DIY Activity Coffee Ground Fossils

The DoSeum is a place where interactive fun and hands-on learning come together—a place where minds are always at play.  During your visit, our exhibits, programs, and classes will encourage young minds to explore the joy of learning through connections to STEM, the arts, and literacy, but curiosity and exploration don't have to end when you leave!

Explore our DIY Activities, Storytimes, and other family resources that were created for you to DO at home and stay connected with your family while keeping minds at play in between your visits!


DIY Activity Coffee Ground Fossils


Grab your excavation hat because for this DIY — we’re making Coffee Ground Fossils! This DIY allows kids to explore how organisms leave their imprints on Earth, through fossils, long after they're gone. Using used coffee ground, flour, and other household items, we’ll create fossil impressions or excavate out a small dinosaur to see the impressions left behind like a Paleontologist! Coffee Ground Fossils provide time for your family to discuss prehistoric plants and animals and how life changes over time while working on motor, observation, and interpretation skills.

What You'll Need: 

  • One (1) Cup of Used Coffee Grounds

  • One-half (1/2) Cup of Cold Coffee

  • One (1) Cup of Flour

  • One-half (1/2) Cup of Salt

  • Wax Paper

  • Mixing Bowl

  • Paper Towels

  • Items for Impressions (e.g., Seashells, Leaves, Small dinosaur toys, etc.)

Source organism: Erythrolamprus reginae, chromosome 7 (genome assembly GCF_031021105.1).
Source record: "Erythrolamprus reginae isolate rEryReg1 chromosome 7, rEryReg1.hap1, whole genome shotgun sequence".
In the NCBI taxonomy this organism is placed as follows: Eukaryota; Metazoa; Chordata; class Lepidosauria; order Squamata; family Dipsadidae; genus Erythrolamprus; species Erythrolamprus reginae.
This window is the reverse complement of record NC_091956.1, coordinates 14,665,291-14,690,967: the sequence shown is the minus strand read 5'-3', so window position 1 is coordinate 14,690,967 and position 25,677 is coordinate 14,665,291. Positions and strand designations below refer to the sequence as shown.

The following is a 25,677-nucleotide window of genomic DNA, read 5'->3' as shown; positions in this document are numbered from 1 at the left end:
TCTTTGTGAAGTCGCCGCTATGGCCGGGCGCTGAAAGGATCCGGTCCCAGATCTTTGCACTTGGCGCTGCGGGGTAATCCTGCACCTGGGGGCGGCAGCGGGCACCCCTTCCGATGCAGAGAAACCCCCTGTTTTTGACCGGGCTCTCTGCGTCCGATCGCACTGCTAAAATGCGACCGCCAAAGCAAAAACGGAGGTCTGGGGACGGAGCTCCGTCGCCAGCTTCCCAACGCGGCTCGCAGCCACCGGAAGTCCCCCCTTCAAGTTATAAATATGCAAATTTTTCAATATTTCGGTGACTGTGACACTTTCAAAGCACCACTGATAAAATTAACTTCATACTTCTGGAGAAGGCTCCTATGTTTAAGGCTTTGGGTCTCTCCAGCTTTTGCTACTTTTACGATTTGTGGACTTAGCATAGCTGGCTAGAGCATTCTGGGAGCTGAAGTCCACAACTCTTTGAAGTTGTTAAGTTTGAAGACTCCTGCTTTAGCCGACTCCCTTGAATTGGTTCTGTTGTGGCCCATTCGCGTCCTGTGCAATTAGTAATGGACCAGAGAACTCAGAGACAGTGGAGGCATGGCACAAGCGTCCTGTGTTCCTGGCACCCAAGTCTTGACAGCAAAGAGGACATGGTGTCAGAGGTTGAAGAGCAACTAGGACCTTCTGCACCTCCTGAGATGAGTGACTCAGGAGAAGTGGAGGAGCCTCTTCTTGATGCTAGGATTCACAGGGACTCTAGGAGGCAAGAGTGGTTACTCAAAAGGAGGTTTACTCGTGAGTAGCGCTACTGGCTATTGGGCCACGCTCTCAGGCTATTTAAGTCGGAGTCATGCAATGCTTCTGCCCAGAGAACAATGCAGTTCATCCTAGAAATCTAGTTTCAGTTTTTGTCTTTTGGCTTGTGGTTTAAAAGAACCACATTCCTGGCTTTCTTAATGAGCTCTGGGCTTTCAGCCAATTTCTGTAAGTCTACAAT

Building Tips and Tricks: 

  • Ask your child what they know about prehistoric animals and plants before beginning the activity. Most will mention and know about dinosaurs, but its important to know that dinosaurs are just one type of prehistoric creature. Life has existed on Earth for around four billion years, with many types of animals, plants, and other organisms living at different times throughout this history.

  • Talk about what you can learn about fossils. Does a fossil tell you about an environment (e.g., Is it a creature that lived on land or in the sea?), and what can it tell you about the organism itself? What questions do you have that the fossil might not be able to answer (e.g., the color of the original organism)?

  • Finally, archaeology is often confused with paleontology. Paleontology is the study of fossils to understand the history of life on Earth. Fossils are the remains of organisms from the past, such as dinosaur bones. Archaeology strictly focuses on human history and the study of artifacts. In summary, archaeologists study human history through artifacts, while paleontologists study the history of other forms of life through fossils.

Download Instructions 


1st – 5th Grade Science: Scientific Investigation & Reasoning; Organisms & Environments:

§112.12.b.2, 9, 10; §112.13.b.2, 9, 10; §112.14.b.2, 9, 10; §112.15.b.2, 9, 10; §112.16.b.2, 9, 10


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